Echoes of the Culture War in Hip Hop Funding Feud

Federal art agencies reignite a culture war replete with liberal celebrities and rap-bashing conservatives

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Are the culture clashes of the 1990s coming back? Conservatives complain that President Obama has politicized The National Endowment for the Arts and the Committee on the Arts and Humanities. George Will has been particularly incensed about subsidizing "medicore," liberal artists.

On Tuesday the debate got a whole lot louder. New NEA Chairman Rocco Landesman riled conservatives by hinting that mural painting and graffiti might get funded. Then the Committee on the Arts and Humanities got blasted for tapping Hollywood celebrities to serve as its public advocates. Pundits have begun parsing the merits of hip-hop, and it's difficult not to notice the echoes of the 1990s culture war. Pundits wage war over art:

  • Courting Controversy  Lee Rosenbaum interviews profiles Rocco Landesman in The Wall Street Journal. The picture he paints is one of a vividly partisan chairman with questionable initiatives. Rosenbaum seems to find the idea of using taxpayer money to fund hip-hop horrifying. "Funding hip-hop—the best of which is rhythmically poetic, but commonly punctuated by profanity, violence and/or misogynistic sexuality—could put the previously embattled agency back in the crosshairs of the decency police."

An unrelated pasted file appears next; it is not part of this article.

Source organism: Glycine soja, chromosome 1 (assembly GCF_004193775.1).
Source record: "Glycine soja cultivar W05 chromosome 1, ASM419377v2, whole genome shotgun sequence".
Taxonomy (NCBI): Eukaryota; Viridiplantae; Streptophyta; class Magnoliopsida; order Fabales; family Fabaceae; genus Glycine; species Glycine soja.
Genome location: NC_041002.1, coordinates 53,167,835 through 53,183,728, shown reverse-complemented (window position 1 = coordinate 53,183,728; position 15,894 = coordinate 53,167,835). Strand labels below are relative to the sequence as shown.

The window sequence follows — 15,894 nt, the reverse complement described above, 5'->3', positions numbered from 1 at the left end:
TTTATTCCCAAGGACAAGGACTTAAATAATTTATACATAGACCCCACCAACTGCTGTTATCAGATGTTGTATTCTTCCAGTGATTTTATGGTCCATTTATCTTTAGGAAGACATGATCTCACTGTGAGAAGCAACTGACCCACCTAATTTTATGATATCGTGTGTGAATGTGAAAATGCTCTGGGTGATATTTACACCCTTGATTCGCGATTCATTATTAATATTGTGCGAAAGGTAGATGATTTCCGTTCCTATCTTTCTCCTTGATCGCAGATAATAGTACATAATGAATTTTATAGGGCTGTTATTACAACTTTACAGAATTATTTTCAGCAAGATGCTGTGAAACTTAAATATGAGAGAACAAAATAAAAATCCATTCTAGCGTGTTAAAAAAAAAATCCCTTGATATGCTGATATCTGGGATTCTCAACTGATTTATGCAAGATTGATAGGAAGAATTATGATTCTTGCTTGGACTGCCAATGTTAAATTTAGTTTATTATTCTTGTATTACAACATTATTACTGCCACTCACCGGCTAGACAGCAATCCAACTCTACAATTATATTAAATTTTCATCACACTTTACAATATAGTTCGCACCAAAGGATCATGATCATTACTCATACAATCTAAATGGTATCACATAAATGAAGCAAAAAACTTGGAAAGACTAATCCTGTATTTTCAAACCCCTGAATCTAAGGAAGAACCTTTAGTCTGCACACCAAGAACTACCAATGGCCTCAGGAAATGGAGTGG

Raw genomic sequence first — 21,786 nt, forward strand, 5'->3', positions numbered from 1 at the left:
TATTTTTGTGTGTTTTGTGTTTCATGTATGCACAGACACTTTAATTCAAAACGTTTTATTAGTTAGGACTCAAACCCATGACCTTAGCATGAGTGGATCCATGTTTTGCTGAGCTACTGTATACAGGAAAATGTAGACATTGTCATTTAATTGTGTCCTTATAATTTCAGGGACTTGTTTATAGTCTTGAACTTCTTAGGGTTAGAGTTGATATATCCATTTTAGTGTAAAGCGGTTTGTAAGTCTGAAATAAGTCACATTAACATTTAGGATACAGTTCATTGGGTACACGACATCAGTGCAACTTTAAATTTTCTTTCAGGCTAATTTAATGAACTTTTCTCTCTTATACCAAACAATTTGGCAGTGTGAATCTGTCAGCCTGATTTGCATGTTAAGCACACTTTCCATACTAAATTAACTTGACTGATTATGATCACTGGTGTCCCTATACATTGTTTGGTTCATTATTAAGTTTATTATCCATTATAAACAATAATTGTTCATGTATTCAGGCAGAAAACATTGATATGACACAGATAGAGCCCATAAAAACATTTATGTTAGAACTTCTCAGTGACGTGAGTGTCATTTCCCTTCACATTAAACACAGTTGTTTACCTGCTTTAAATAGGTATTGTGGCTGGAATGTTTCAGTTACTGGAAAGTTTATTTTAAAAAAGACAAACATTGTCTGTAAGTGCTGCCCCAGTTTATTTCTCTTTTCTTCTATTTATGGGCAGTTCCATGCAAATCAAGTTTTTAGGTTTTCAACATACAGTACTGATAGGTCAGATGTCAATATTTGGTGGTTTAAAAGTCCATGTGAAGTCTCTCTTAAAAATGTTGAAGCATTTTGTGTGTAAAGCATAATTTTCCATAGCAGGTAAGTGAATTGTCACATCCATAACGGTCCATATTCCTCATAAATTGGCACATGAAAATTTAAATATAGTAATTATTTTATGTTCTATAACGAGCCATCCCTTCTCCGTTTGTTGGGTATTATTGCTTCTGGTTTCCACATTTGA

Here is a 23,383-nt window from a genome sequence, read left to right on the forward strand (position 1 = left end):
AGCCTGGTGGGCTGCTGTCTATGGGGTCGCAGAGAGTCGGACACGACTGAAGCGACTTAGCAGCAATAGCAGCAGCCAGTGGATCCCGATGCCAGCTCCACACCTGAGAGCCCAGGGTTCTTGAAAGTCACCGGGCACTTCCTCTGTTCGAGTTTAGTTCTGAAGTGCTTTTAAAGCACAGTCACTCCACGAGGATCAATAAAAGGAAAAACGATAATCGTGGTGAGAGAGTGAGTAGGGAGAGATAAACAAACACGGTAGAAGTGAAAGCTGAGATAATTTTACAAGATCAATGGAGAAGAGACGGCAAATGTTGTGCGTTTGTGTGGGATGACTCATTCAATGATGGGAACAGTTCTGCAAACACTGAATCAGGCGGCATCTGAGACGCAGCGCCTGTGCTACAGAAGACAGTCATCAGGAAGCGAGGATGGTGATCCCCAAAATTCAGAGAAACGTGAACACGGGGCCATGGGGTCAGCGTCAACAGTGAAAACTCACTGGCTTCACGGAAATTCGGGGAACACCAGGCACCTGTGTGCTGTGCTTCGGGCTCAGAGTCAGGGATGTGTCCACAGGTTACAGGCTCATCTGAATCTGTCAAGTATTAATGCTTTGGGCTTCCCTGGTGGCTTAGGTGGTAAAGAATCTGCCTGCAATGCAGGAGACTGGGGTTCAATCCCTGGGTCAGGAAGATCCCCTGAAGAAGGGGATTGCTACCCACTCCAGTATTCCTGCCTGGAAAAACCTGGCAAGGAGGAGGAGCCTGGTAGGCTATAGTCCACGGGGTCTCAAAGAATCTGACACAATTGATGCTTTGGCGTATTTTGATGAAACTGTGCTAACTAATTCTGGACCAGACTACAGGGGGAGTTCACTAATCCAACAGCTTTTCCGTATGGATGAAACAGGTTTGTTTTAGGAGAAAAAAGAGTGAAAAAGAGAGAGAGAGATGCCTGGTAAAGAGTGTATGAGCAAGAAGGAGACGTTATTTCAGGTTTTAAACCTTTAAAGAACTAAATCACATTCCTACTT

• Art Doesn't Work  At The American Spectator, Ryan L. Cole finds it galling that Landesman would ask for still more money for the arts in the middle of a recession, and to subsidize "lurid" pieces of art nonetheless. His goals include an increase in the agency's $155 million budget which, in the middle of a recession, he describes as "pathetic" and a return to individual grants to artists -- the now banished funding formula that paved the way for taxpayer-financed exhibitions of the lurid work of Robert Mapplethorpe and Andres Serrano.
  • Famous People Help the President, and Rush Limbaugh  New York Magazine's Adam K. Raymond says asking Hollywood celebrities to promote the Committee on the Arts and Humanities may not do much to refute the charge that Democrats are "out of touch" with Americans. "The biggest names are Sarah Jessica Parker, Kerry Washington, Edward Norton, and Forest Whitaker. But it's not just actors. Obama also tapped cellist Yo Yo Ma, editor Anna Wintour, and ketchup magnate Teresa Heinz, while simultaneously making Rush Limbaugh's job so much easier."
  • Hating On Hip-Hop. How Original  Hamilton Nolan of Gawker says The Journal, "bless its nilla heart, breaks this story and undermines it in the course of two paragraphs," in which Rosenbaum says hip-hop is, at its best, "rhythmically poetic, but commonly punctuated by profanity, violence and/or misogynistic sexuality." Nolan says he's heard this before. "Sure, rappers have rhythm. Many can dance! But, you know...bitches and hoes. Guns and malt liquor...Glocks and rocks. The WSJ thinks you know what it means. The things those people talk about. "
  • Will Hating Hip-Hop Bring Back Jobs?  The music blog TwentyFourBit says "a debate about the appropriate use of NEA funds is important, but to single out hip-hop once again isn’t going to help the arts or the economy." And they say The Journal clearly knows little about music. "I know this is hard for a business and finance newspaper like the WSJ to understand, but pigeonholing music genres is a slippery slope."
This article is from the archive of our partner The Wire.